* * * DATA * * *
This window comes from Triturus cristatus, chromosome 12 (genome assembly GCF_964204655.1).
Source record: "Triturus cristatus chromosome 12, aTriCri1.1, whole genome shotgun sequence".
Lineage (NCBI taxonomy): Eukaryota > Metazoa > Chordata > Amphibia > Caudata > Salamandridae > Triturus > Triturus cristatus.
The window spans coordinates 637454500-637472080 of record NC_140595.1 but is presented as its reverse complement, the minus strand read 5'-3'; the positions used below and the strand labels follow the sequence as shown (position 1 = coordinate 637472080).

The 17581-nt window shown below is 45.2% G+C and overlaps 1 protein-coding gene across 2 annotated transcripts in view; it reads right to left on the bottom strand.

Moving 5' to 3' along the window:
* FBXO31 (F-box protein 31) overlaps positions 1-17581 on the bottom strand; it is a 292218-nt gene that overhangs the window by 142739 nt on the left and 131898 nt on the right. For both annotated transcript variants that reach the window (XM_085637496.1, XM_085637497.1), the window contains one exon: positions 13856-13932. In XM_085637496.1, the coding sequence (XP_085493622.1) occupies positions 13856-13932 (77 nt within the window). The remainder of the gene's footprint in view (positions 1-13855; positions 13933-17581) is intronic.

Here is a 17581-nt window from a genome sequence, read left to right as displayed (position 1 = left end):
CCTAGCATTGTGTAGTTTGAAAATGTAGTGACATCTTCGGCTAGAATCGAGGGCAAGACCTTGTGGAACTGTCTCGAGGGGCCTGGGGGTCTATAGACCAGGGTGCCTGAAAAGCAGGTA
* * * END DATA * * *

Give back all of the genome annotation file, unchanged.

This window comes from Triturus cristatus, chromosome 12 (genome assembly GCF_964204655.1).
Source record: "Triturus cristatus chromosome 12, aTriCri1.1, whole genome shotgun sequence".
Lineage (NCBI taxonomy): Eukaryota > Metazoa > Chordata > Amphibia > Caudata > Salamandridae > Triturus > Triturus cristatus.
The window spans coordinates 637454500-637472080 of record NC_140595.1 but is presented as its reverse complement, the minus strand read 5'-3'; the positions used below and the strand labels follow the sequence as shown (position 1 = coordinate 637472080).

The 17581-nt window shown below is 45.2% G+C and overlaps 1 protein-coding gene across 2 annotated transcripts in view; it reads right to left on the bottom strand.

Moving 5' to 3' along the window:
* FBXO31 (F-box protein 31) overlaps positions 1-17581 on the bottom strand; it is a 292218-nt gene that overhangs the window by 142739 nt on the left and 131898 nt on the right. For both annotated transcript variants that reach the window (XM_085637496.1, XM_085637497.1), the window contains one exon: positions 13856-13932. In XM_085637496.1, the coding sequence (XP_085493622.1) occupies positions 13856-13932 (77 nt within the window). The remainder of the gene's footprint in view (positions 1-13855; positions 13933-17581) is intronic.

Here is a 17581-nt window from a genome sequence, read left to right as displayed (position 1 = left end):
CCTAGCATTGTGTAGTTTGAAAATGTAGTGACATCTTCGGCTAGAATCGAGGGCAAGACCTTGTGGAACTGTCTCGAGGGGCCTGGGGGTCTATAGACCAGGGTGCCTGAAAAGCAGGTA